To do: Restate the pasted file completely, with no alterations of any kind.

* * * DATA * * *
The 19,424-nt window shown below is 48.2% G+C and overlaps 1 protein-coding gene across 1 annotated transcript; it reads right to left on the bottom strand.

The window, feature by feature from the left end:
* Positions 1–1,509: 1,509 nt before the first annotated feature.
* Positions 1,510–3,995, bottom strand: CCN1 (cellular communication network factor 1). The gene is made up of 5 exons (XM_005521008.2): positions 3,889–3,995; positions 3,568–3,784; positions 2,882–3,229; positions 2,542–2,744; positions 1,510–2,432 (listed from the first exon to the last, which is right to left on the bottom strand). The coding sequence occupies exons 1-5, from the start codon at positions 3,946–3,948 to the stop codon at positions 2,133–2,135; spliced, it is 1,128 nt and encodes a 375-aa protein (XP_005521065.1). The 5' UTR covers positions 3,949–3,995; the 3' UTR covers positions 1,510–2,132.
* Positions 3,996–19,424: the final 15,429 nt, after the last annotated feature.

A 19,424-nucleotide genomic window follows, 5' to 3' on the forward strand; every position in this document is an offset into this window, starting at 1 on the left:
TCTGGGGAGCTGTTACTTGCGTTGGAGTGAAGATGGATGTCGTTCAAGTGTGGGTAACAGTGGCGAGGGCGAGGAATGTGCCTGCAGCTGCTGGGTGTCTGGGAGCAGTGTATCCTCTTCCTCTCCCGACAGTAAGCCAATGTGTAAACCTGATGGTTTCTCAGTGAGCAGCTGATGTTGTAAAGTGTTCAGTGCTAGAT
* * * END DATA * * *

The 19,424-nt window shown below is 48.2% G+C and overlaps 1 protein-coding gene across 1 annotated transcript; it reads right to left on the bottom strand.

The window, feature by feature from the left end:
* Positions 1–1,509: 1,509 nt before the first annotated feature.
* Positions 1,510–3,995, bottom strand: CCN1 (cellular communication network factor 1). The gene is made up of 5 exons (XM_005521008.2): positions 3,889–3,995; positions 3,568–3,784; positions 2,882–3,229; positions 2,542–2,744; positions 1,510–2,432 (listed from the first exon to the last, which is right to left on the bottom strand). The coding sequence occupies exons 1-5, from the start codon at positions 3,946–3,948 to the stop codon at positions 2,133–2,135; spliced, it is 1,128 nt and encodes a 375-aa protein (XP_005521065.1). The 5' UTR covers positions 3,949–3,995; the 3' UTR covers positions 1,510–2,132.
* Positions 3,996–19,424: the final 15,429 nt, after the last annotated feature.

A 19,424-nucleotide genomic window follows, 5' to 3' on the forward strand; every position in this document is an offset into this window, starting at 1 on the left:
TCTGGGGAGCTGTTACTTGCGTTGGAGTGAAGATGGATGTCGTTCAAGTGTGGGTAACAGTGGCGAGGGCGAGGAATGTGCCTGCAGCTGCTGGGTGTCTGGGAGCAGTGTATCCTCTTCCTCTCCCGACAGTAAGCCAATGTGTAAACCTGATGGTTTCTCAGTGAGCAGCTGATGTTGTAAAGTGTTCAGTGCTAGAT